- Terry Blount, ESPN Staff Writer
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Nothing like a good old Southern brawl to get people's attention.
NASCAR wanted to put on a special show for the 1979 Daytona 500. The CBS telecast marked the first time a 500-mile race had been broadcast live from start to finish.
In those days, the Indianapolis 500 was shown on tape delay the evening of the race. Most other telecasts began when races were half over.
So the '79 Daytona 500 was a big day, a chance for the drivers to show a national TV audience what NASCAR was all about.
Oh, boy. They certainly did.
Seconds after Richard Petty claimed a surprising victory, Donnie Allison, brother Bobby Allison and Cale Yarborough had a backstretch slugfest that CBS captured for everyone to see.
They punched, kicked, choked and slung helmets at each other, ending the telecast with one of the wildest fights in NASCAR history.
Viewers watching NASCAR for the first time didn't just see a race, they saw a last-lap crash between the leaders that caused a tag-team wrestling match.
Donnie Allison was in front on the final lap and Yarborough right behind him. As they zoomed down the backstretch, Yarborough moved low to try to slingshot past Allison.
But Allison also moved low and Yarborough's left-side tires got in the infield, which was muddy from a morning rain shower.
Yarborough lost control of the car and bumped Allison. Both cars banged together and skidded up into the Turn 3 wall before sliding down into the infield grass.
Bobby Allison got out of his car to see if both drivers were OK. Bobby finished a lap down, but Yarborough felt Bobby was blocking him on the last lap.
"I was trying to talk to Donnie when Cale started hollering at me," Bobby said, looking back years later. "Then he hit me in the face with his helmet."
It was time to rumble.
"The rest is history," Donnie said in a TV interview. "It was the lightweight championship of the world after that."
Few people remember it now, but the last-lap crash was the second of the day between the Allison brothers and Yarborough. All three cars came together on the backstretch of Lap 32.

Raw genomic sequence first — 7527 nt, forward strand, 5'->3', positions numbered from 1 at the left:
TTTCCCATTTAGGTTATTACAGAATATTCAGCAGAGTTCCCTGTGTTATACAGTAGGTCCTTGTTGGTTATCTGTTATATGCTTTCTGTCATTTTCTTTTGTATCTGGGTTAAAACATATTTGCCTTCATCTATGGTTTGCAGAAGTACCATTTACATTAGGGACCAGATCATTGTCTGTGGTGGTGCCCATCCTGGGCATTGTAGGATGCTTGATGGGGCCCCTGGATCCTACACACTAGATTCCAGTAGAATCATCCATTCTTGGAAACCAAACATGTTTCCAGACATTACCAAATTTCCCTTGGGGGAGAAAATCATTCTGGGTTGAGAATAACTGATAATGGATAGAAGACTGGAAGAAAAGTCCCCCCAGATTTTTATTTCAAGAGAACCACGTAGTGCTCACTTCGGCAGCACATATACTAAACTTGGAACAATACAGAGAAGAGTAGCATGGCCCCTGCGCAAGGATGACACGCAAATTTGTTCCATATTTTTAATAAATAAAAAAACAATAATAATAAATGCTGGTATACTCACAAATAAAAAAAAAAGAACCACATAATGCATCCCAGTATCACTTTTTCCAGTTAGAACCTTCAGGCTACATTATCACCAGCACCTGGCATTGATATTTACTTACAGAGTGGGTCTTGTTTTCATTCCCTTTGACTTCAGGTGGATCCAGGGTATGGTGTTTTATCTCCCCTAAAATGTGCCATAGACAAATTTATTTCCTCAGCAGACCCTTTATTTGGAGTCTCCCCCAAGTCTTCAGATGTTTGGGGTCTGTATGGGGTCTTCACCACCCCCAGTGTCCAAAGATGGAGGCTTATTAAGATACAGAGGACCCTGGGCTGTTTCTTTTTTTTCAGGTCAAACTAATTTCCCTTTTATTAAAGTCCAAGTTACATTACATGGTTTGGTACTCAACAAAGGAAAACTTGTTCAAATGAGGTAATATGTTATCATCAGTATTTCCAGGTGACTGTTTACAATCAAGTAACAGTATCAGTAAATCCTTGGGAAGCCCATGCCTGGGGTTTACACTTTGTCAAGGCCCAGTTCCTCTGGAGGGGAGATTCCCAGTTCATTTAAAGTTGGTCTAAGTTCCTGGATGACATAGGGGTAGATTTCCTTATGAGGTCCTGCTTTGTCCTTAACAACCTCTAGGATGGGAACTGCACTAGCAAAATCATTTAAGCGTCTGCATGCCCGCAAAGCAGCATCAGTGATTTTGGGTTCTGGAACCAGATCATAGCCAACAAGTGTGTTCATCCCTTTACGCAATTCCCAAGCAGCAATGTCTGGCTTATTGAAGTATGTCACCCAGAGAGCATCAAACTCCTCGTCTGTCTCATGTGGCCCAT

Yarborough got the worst of it, making repairs in the pits and going four laps down. But he made a remarkable comeback, making up three laps over a 35-lap span by taking advantage of some cautions.
"Donnie had a great car," Yarborough said. "But I passed him twice on the backstretch when cautions came out [there was no freezing of the field in those days] to get laps back. I knew at the end I could do it again."
Not quite. The wreck happened and took out both cars. Petty was half a lap back in third, but quickly learned from his crew that he was racing for the win.
Petty was four car-lengths ahead of Darrell Waltrip entering Turn 3, but Waltrip closed the gap and got up to Petty's bumper on the frontstretch.
Waltrip made an attempt to get by Petty down low, but Petty held on for his fifth Daytona 500 victory.
Petty was racing despite the advice of his doctors, who told him to stay home and rest. He had undergone offseason surgery to remove 40 percent of his stomach.
The victory ended Petty's 45-race losing streak that dated back to the July race at Daytona in 1977.
"I'm on top of the world," Petty said afterward. "I'm OK physically, but from a mental standpoint, it was rough. I thought it was the worst race I've ever been in the way the cars were jumping around on the track."
Petty went on to win his seventh and final Cup championship, in 1979. Finishing eighth at Daytona was a rookie named Dale Earnhardt, the man who would tie Petty for the most Cup titles.
The 1979 season had a lot of special memories, but nothing as memorable as the three-man slugfest at Daytona witnessed on national TV.
At the time, Yarborough found the entire incident disgusting.
"It's the worst thing I've ever seen in racing," Yarborough said.
But time changes your perspective. Eventually, Yarborough took a different view.
"I think it made a lot of fans," Yarborough said years later. "People looked at that and said, 'These boys are real people and they do real things.' Looking back now, I think it's one of the biggest things that ever happened in the sport. It got people's attention."
Terry Blount covers motorsports for ESPN.com. He can be reached at firstname.lastname@example.org.
No. 2 most memorable Daytona 500: 1979.